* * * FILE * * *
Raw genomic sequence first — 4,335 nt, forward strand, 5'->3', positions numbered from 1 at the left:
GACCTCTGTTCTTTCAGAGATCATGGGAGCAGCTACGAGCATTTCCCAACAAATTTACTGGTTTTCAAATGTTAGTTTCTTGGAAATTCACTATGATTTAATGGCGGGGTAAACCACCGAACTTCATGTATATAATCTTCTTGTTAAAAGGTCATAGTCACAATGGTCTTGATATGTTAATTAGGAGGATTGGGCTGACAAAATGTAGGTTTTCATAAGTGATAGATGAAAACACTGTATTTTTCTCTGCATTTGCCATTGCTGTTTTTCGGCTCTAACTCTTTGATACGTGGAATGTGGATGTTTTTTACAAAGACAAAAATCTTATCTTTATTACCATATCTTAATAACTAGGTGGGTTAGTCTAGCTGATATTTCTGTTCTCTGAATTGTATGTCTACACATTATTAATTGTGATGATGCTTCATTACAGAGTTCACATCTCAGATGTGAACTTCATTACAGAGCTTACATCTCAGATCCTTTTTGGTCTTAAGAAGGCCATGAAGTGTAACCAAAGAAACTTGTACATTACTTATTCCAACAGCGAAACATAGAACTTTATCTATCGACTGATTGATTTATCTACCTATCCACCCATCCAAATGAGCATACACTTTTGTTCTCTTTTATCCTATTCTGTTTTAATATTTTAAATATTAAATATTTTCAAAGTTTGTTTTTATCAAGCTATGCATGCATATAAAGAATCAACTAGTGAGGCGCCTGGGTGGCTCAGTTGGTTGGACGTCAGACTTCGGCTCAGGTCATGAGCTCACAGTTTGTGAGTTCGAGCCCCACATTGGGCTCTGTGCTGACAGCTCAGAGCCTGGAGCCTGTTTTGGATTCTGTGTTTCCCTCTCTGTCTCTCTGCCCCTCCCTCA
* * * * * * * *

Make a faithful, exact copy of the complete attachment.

Raw genomic sequence first — 4,335 nt, forward strand, 5'->3', positions numbered from 1 at the left:
GACCTCTGTTCTTTCAGAGATCATGGGAGCAGCTACGAGCATTTCCCAACAAATTTACTGGTTTTCAAATGTTAGTTTCTTGGAAATTCACTATGATTTAATGGCGGGGTAAACCACCGAACTTCATGTATATAATCTTCTTGTTAAAAGGTCATAGTCACAATGGTCTTGATATGTTAATTAGGAGGATTGGGCTGACAAAATGTAGGTTTTCATAAGTGATAGATGAAAACACTGTATTTTTCTCTGCATTTGCCATTGCTGTTTTTCGGCTCTAACTCTTTGATACGTGGAATGTGGATGTTTTTTACAAAGACAAAAATCTTATCTTTATTACCATATCTTAATAACTAGGTGGGTTAGTCTAGCTGATATTTCTGTTCTCTGAATTGTATGTCTACACATTATTAATTGTGATGATGCTTCATTACAGAGTTCACATCTCAGATGTGAACTTCATTACAGAGCTTACATCTCAGATCCTTTTTGGTCTTAAGAAGGCCATGAAGTGTAACCAAAGAAACTTGTACATTACTTATTCCAACAGCGAAACATAGAACTTTATCTATCGACTGATTGATTTATCTACCTATCCACCCATCCAAATGAGCATACACTTTTGTTCTCTTTTATCCTATTCTGTTTTAATATTTTAAATATTAAATATTTTCAAAGTTTGTTTTTATCAAGCTATGCATGCATATAAAGAATCAACTAGTGAGGCGCCTGGGTGGCTCAGTTGGTTGGACGTCAGACTTCGGCTCAGGTCATGAGCTCACAGTTTGTGAGTTCGAGCCCCACATTGGGCTCTGTGCTGACAGCTCAGAGCCTGGAGCCTGTTTTGGATTCTGTGTTTCCCTCTCTGTCTCTCTGCCCCTCCCTCA